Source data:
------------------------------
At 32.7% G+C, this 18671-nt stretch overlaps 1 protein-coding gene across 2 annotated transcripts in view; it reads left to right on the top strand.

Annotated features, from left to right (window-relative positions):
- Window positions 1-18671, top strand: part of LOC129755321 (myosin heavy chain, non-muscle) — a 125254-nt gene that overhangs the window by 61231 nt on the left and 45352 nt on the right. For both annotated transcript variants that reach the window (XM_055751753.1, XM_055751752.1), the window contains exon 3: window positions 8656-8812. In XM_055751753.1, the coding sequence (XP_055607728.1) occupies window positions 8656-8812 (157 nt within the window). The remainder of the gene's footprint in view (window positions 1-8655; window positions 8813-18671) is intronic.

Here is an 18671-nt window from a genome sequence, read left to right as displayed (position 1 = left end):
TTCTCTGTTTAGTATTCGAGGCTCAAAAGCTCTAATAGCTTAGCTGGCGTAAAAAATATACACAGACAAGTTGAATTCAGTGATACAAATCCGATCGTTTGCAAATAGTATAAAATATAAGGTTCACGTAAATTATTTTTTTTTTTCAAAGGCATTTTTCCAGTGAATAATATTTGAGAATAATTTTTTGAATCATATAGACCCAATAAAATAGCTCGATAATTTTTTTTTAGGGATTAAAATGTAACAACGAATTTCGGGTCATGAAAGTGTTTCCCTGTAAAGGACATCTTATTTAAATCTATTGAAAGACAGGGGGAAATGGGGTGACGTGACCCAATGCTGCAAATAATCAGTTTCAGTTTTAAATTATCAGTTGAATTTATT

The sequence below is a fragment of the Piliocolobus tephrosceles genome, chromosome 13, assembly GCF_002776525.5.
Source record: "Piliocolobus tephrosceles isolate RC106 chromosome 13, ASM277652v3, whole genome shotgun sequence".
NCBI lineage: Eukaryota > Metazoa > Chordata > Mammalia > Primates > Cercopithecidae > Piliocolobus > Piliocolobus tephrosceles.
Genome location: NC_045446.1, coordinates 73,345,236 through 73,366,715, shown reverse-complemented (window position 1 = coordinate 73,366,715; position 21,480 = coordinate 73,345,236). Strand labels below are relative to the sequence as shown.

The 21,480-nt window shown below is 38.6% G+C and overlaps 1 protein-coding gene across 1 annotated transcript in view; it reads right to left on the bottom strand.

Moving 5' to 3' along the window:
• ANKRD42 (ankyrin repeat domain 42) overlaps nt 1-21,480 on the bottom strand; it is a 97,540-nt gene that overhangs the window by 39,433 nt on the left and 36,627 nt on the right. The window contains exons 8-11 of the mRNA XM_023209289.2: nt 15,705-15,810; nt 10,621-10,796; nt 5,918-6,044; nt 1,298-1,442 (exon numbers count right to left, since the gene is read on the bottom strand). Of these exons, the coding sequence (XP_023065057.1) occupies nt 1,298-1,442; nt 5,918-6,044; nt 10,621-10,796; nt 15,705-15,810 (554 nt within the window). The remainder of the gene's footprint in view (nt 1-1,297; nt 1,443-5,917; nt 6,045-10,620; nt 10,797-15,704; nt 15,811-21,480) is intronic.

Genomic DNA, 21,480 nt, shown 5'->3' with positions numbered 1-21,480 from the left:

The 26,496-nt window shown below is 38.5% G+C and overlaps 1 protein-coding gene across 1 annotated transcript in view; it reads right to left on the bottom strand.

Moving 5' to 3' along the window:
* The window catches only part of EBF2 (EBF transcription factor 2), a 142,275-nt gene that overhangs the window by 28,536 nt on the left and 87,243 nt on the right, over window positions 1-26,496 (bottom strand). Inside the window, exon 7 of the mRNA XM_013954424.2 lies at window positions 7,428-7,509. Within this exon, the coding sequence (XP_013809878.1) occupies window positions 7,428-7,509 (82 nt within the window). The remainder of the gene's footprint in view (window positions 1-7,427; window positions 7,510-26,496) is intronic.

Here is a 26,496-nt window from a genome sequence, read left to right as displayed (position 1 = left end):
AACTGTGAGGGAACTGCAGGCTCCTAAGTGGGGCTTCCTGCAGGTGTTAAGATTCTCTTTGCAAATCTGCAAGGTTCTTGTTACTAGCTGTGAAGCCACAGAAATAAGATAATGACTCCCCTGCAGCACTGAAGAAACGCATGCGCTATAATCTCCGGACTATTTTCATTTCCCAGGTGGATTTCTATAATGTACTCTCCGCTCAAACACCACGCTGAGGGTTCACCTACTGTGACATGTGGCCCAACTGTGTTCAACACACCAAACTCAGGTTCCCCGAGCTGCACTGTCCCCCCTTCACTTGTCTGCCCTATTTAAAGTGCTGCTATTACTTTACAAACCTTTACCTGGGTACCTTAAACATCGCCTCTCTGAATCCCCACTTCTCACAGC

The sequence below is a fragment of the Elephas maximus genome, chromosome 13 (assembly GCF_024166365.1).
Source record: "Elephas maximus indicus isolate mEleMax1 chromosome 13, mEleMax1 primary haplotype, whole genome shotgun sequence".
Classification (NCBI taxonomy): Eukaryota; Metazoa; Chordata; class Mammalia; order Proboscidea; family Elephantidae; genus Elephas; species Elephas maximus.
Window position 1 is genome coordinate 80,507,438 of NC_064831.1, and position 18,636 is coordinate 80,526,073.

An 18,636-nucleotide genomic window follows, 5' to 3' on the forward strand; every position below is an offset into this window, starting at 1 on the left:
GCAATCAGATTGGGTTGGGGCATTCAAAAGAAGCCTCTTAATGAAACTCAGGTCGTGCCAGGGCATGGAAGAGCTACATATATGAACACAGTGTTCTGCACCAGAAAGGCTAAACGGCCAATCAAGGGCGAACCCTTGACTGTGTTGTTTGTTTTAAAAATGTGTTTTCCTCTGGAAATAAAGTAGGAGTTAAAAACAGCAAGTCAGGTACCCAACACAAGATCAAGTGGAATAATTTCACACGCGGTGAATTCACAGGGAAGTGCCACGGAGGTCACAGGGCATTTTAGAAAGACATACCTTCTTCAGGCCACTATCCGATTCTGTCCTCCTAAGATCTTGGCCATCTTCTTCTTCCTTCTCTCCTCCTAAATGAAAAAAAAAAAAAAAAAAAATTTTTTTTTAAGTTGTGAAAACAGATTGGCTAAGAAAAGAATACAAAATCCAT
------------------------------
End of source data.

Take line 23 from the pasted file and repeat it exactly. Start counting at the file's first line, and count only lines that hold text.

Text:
An 18,636-nucleotide genomic window follows, 5' to 3' on the forward strand; every position below is an offset into this window, starting at 1 on the left: